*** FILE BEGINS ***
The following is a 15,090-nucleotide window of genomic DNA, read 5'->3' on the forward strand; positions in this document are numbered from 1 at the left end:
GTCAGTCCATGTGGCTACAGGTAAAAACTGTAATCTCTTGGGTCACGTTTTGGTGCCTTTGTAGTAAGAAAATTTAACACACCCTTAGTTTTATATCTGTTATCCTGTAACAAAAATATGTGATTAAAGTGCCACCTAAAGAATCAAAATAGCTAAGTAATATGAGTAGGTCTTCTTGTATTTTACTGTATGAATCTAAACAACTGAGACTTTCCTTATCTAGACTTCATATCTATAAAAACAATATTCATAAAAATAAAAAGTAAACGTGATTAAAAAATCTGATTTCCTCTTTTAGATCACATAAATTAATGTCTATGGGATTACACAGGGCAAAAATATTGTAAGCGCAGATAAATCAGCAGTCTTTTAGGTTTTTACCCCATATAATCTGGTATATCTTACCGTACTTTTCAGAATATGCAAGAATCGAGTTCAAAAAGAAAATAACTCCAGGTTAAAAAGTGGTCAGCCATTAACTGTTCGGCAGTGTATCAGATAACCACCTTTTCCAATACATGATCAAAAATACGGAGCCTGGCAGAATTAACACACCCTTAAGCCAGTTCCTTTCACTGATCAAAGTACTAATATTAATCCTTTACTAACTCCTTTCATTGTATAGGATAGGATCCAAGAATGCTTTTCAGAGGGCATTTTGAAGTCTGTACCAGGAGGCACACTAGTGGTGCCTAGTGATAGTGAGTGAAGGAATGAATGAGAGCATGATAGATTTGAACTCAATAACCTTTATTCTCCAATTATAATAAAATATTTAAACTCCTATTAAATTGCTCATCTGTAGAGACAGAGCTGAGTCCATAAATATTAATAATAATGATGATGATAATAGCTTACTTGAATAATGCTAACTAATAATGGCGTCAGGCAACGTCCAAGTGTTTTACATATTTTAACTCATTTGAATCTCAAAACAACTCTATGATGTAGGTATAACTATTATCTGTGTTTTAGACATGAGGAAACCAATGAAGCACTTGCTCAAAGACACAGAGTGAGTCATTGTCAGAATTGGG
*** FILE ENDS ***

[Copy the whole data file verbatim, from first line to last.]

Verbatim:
The following is a 15,090-nucleotide window of genomic DNA, read 5'->3' on the forward strand; positions in this document are numbered from 1 at the left end:
GTCAGTCCATGTGGCTACAGGTAAAAACTGTAATCTCTTGGGTCACGTTTTGGTGCCTTTGTAGTAAGAAAATTTAACACACCCTTAGTTTTATATCTGTTATCCTGTAACAAAAATATGTGATTAAAGTGCCACCTAAAGAATCAAAATAGCTAAGTAATATGAGTAGGTCTTCTTGTATTTTACTGTATGAATCTAAACAACTGAGACTTTCCTTATCTAGACTTCATATCTATAAAAACAATATTCATAAAAATAAAAAGTAAACGTGATTAAAAAATCTGATTTCCTCTTTTAGATCACATAAATTAATGTCTATGGGATTACACAGGGCAAAAATATTGTAAGCGCAGATAAATCAGCAGTCTTTTAGGTTTTTACCCCATATAATCTGGTATATCTTACCGTACTTTTCAGAATATGCAAGAATCGAGTTCAAAAAGAAAATAACTCCAGGTTAAAAAGTGGTCAGCCATTAACTGTTCGGCAGTGTATCAGATAACCACCTTTTCCAATACATGATCAAAAATACGGAGCCTGGCAGAATTAACACACCCTTAAGCCAGTTCCTTTCACTGATCAAAGTACTAATATTAATCCTTTACTAACTCCTTTCATTGTATAGGATAGGATCCAAGAATGCTTTTCAGAGGGCATTTTGAAGTCTGTACCAGGAGGCACACTAGTGGTGCCTAGTGATAGTGAGTGAAGGAATGAATGAGAGCATGATAGATTTGAACTCAATAACCTTTATTCTCCAATTATAATAAAATATTTAAACTCCTATTAAATTGCTCATCTGTAGAGACAGAGCTGAGTCCATAAATATTAATAATAATGATGATGATAATAGCTTACTTGAATAATGCTAACTAATAATGGCGTCAGGCAACGTCCAAGTGTTTTACATATTTTAACTCATTTGAATCTCAAAACAACTCTATGATGTAGGTATAACTATTATCTGTGTTTTAGACATGAGGAAACCAATGAAGCACTTGCTCAAAGACACAGAGTGAGTCATTGTCAGAATTGGG